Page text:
A new golden age for CPG?

The FMCG/Retail sector is in a phase of transformation, the like of which we have not seen before. Business stakeholders drive some of the changes, others are clearly coming from the outside. Business models nimble enough to adapt will thrive, while many others will be caught flatfooted and perish. We will look at shopper, retailer and FMCG manufacturer changes to gain a glimpse into a possible future.

(1) Ingredients are splitting three ways
(2) All growth is coming from small scale start ups
(3) All innovation is coming from small scale start ups
(4) The implication, cost cutting/M&A
(5) Silicon Valley, a new challenge

Ingredients splitting three ways

The FMCG industry is following a clear segregation trend in terms of ingredients. Broadly speaking, ingredients have separated into three distinct areas: better for you, less bad for you, clean label. Better for you is all about enhancement – such as functional foods and added protein. Less bad is about the reduction of sugar, salt, harmful fats and artificial taste enhancers (and by a stretch glutenfree etc). Clean label is unadulterated and organic. In some sense this is nothing new, but the strength and quality of these developments is more radical.

All growth is coming from small scale start ups

All growth in the sector is coming from small scale, craft/artisanal, online start ups. In 2011, the 50 biggest consumer groups — including Procter & Gamble, Unilever, PepsiCo and General Mills — were growing at an average of 7%. But that rate has dropped every year since, and in 2016 average sales actually fell. (Research indicates this situation has improved again – with growth mainly due to acquisitions)
In almost every category large brands are losing market share to small brands. One of the reasons is a change in demand, due to the millenial shopper and changed preferences. These shoppers focus on uniqueness and perhaps personalised products.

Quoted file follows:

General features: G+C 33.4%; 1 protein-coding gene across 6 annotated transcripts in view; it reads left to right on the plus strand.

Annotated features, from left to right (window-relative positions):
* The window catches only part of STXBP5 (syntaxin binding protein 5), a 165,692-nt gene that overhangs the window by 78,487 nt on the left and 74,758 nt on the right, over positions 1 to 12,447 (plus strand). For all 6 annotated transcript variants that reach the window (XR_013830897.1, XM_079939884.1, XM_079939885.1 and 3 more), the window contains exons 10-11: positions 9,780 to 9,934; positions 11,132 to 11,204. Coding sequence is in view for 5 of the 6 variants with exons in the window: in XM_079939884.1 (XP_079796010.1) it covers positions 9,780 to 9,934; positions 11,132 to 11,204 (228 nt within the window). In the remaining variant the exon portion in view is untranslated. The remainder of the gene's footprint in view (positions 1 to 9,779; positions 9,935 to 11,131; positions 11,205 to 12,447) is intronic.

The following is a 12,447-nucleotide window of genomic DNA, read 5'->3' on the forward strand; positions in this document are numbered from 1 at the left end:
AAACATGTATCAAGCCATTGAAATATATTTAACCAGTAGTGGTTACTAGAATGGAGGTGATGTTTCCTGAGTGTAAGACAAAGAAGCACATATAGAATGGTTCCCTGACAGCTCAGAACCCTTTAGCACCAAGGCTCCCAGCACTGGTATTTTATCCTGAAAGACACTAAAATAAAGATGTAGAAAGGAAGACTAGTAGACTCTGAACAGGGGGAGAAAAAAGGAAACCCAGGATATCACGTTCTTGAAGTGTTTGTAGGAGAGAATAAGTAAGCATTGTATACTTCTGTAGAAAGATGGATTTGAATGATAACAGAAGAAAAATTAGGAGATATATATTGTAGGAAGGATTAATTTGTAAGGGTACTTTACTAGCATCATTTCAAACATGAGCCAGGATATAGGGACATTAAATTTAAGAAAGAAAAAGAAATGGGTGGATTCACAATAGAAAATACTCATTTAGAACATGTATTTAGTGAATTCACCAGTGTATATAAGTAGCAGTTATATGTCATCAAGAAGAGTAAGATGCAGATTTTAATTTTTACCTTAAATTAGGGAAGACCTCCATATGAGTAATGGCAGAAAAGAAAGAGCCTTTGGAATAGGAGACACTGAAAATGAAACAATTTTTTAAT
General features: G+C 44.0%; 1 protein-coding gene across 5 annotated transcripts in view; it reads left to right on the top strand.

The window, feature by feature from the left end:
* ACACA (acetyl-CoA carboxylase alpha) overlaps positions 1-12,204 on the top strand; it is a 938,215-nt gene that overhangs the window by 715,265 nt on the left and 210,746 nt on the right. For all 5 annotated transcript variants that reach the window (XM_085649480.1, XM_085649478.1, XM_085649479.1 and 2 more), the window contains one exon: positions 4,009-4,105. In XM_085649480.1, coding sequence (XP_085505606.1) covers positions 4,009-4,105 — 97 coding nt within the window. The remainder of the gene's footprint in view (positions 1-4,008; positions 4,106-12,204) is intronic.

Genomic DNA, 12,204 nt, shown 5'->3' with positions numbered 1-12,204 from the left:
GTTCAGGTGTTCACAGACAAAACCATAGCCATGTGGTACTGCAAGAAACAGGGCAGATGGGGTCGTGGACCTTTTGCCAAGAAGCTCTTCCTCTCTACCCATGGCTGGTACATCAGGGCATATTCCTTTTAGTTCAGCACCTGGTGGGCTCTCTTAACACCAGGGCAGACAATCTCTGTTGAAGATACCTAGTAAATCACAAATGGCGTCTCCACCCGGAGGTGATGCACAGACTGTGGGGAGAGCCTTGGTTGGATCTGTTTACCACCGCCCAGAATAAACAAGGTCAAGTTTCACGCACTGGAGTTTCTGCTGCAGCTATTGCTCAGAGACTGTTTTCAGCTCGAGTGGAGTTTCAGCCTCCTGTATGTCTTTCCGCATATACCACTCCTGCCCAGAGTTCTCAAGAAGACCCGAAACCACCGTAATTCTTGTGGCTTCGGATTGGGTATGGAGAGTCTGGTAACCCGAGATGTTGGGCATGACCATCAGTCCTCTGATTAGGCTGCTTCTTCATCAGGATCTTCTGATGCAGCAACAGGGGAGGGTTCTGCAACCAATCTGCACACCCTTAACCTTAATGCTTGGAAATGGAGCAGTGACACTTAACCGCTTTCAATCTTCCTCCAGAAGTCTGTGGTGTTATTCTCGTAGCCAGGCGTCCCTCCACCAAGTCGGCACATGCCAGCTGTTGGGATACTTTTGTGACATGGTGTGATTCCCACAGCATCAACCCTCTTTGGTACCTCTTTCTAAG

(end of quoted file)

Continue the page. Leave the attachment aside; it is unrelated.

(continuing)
But the dynamics and character of the supply side have changed too. Smaller, more nimble players are often much better at marketing (social media) and not afraid to sell directly online. The mass market brands can’t move online to the same extent, due to their established retail relationships. Moving aggressivley into B2C would turn suppliers into competitors to their retail partners. Moreover most shoppers buy across various FMCG brands, rather than just from Unilever for example.
In other words in many ways barriers to entry have come down for innovators. But then again, small scale players struggle to get financing, as the FMCG industry does not attract ventue capital as tech is able to. There are no VCs for consumer, in the same vein as for tech.

All innovation is coming from small scale start ups

All (real) innovation in the sector is also coming from small scale, craft/artisanal, online start ups. These players often display a real passion for their product and they don’t have a mass market target. Being nimble allows them to create individual one time experiences, exactly what the millenial shopper is looking for.
This innovation head start is clearly a result of the benefits of being small. Small production runs allow these start ups to be highly innovative in new product development. (If the product flops, not that much capital will have been burnt). The players can be mobile, as they are not tied to production infrastructure, which they can just rent, when in demand. They can move on quickly without having to consider long term supply contracts and so on.